There is another person who comes out sometimes when I am a mom, a person I don't know, and I want to say, "Who is she? What does she want? How can I make her go away?"
I remember one day in particular, although I'm not sure why it stands out in my mind because there were many days like this. I had a 3 year old, a 2, and an infant. I awoke to the fussy baby. He clung to me like a baby monkey hangs onto its mother and would not let me put him down.
While Johnny was clinging to me, my toddler was wreaking havoc. She had this game she liked to play with the toilet paper; she would unwind it and do designs in every room of the house. While she did that, she would take all of the books off the shelves and start tearing pages out of them.
While this was going on, my 3 year old was begging me to play Candyland. I hate Candyland. There was a mound of dirty laundry threatening to suffocate me. John walked out saying he had no clean underwear. There was no food in the house, and I had to go to the grocery store.
At the grocery store, I had a baby clinging to me, a toddler in the grocery cart, my other one running up and down the aisles; and the grocery cart was so full I had to kick the pad of diapers down the aisle.
In the toilet paper section, I fought to hold back the tears and to keep from running out. I stood there thinking, What am I doing with my life? Look at me.
Back at home, I unloaded the groceries, fixing lunch while the ice cream melted. Then I took the kids to the park before rest time. A park with three children is not fun. I kept counting, One two three. I came with three; I've got to leave with three.
By the time I got home and it was rest time I was a wreck. I hated myself. I hated my children. I hated my life. I put them in their rooms and shut the doors. Of course, none of them slept. And I went into the garage, and I cried. I don't know why. I just thought I was going to lose my mind.
I knew that that day at four o'clock everything in the house would look exactly like it did when John left at seven o'clock that morning. I felt like I was becoming an impatient, frazzled, rude, angry, frustrated mom; and I was splitting into two people.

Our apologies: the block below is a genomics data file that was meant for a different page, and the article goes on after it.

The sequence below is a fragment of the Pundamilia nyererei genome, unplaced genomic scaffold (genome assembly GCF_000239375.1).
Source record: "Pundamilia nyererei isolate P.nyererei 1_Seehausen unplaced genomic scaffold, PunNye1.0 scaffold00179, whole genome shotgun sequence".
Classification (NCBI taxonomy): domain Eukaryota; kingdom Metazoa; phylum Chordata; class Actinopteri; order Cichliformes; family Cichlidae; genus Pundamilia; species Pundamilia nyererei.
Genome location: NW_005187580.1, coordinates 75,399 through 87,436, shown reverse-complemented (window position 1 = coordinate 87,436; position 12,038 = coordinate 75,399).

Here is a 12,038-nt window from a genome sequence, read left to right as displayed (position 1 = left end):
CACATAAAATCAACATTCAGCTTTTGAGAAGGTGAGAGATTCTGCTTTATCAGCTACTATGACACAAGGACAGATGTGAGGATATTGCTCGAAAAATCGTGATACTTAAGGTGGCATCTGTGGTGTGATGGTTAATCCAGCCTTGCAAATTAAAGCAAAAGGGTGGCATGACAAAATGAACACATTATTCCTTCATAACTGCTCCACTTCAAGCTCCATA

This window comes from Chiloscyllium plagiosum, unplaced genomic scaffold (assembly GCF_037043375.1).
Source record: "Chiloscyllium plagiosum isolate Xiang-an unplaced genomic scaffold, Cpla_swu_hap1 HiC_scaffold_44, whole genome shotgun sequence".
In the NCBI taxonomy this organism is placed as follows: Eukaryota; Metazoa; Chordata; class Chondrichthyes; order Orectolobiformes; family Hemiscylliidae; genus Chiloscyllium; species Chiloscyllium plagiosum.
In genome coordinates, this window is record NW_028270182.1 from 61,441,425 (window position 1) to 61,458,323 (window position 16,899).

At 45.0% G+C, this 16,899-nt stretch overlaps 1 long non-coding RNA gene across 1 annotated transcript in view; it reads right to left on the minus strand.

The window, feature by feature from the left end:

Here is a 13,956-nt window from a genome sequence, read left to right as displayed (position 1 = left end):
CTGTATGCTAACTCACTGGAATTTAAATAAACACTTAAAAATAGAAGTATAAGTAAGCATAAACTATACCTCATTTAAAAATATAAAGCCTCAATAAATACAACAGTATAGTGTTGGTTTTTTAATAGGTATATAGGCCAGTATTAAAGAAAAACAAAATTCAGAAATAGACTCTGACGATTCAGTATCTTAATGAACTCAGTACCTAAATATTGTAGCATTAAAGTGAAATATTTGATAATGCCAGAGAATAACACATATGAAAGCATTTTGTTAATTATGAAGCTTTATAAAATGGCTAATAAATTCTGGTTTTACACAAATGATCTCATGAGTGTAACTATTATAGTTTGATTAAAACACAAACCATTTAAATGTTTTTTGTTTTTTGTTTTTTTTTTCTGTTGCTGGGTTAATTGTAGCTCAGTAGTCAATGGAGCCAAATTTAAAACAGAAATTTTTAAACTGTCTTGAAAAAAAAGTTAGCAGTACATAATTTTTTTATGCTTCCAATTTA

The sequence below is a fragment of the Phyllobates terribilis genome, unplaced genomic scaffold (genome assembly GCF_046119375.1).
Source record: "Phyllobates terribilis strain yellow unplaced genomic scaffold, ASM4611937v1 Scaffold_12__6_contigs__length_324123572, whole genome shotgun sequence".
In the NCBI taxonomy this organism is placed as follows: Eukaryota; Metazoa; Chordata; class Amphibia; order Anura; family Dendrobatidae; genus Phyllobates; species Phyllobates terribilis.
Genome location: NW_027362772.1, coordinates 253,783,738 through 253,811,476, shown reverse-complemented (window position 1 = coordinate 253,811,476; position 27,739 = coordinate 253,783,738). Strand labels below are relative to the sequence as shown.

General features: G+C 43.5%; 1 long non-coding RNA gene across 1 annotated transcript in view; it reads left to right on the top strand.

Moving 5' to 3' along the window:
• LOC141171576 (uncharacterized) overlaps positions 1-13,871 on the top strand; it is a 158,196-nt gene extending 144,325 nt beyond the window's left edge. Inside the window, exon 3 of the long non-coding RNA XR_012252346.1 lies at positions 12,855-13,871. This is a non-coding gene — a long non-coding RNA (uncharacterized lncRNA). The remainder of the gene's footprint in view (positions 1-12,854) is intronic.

Not all moms are like that. I know moms who are patient and kind toward their children almost all of the time. I admire them. I don't like them, but I admire them. That is not me.
I used to think that my kids were doing this to me, or maybe it was somebody else's fault. But God was holding a mirror up to show me these two people who lived inside of me, to remind me that this Hyde character had been there all along. I looked at these two faces, and I was left with a question: "What do I do with these two people?"
God uses the dichotomy of motherhood to shatter our illusions.
Let me walk you through four steps that have helped me, and are currently helping me deal with these two people who live inside of me. As God held up the mirror and I looked at this wonderful Jekyll and this hideous Hyde, the first thing that happened is that it shattered my illusions.
We like to think we're good people. We read the newspapers. We watch the ten o'clock news. We're not like those people. But for me, after becoming a mother, I can no longer hold onto that as truth. There is serious sin inside of me. I would like to say, "Oh, it's not that bad. All moms do it." While that may be true, not all moms want to do it. We want to be different.
A few months ago I called my friend Sue. I said, "As a result of books I've been reading and sermons I've been hearing and observations I've been making," and I approached this tentatively "I think I might struggle with anger with my kids." I'm not a screamer, and I don't hit. That may be what you struggle with. I struggle with that tone of voice that in a short time can communicate to kids, I'm busy. You are bothering me. What I am doing is more important, and I wish you would leave me alone.
I hoped Sue would say, "Gosh, we all do that. It's not a big deal, Nancy."
Her silence was deafening. After a couple of seconds, she said four words: "I can see that." Wow. That was a mirror to me. But as painful as that was to hear, in my ten years of being a mom, I have not changed so dramatically in my toning down the anger toward my children as I have when Sue said those words, because I saw it in myself and she saw it, and I didn't want that in my life.
A good person does not unleash anger on defenseless children. If you come over to my house and have a cup of juice, if you spill your juice I won't yell at you. But I do at my children. The horror of sin and the pain that it inflicts, the hurt, the brokenness the damage is sometimes irreparable.
A couple of weeks ago I did the "mom" thing. I had been, what I thought, was a good mom for the day. I rode bikes, read stories, and fixed meals. I patted myself on the back and thought, Okay. I'm done. It's six o'clock. It's my time. And this little voice from the basement called out, "Mom."
I did what most moms would do. I ignored it three or four times hoping he would forget it. It's worked before. But it didn't; he was persistent. I finally said, "What?" knowing I wasn't going to move.
"Come down in the basement. I want to show you something."
"Oh, Honey, I don't want to come down in the basement. You bring it up here."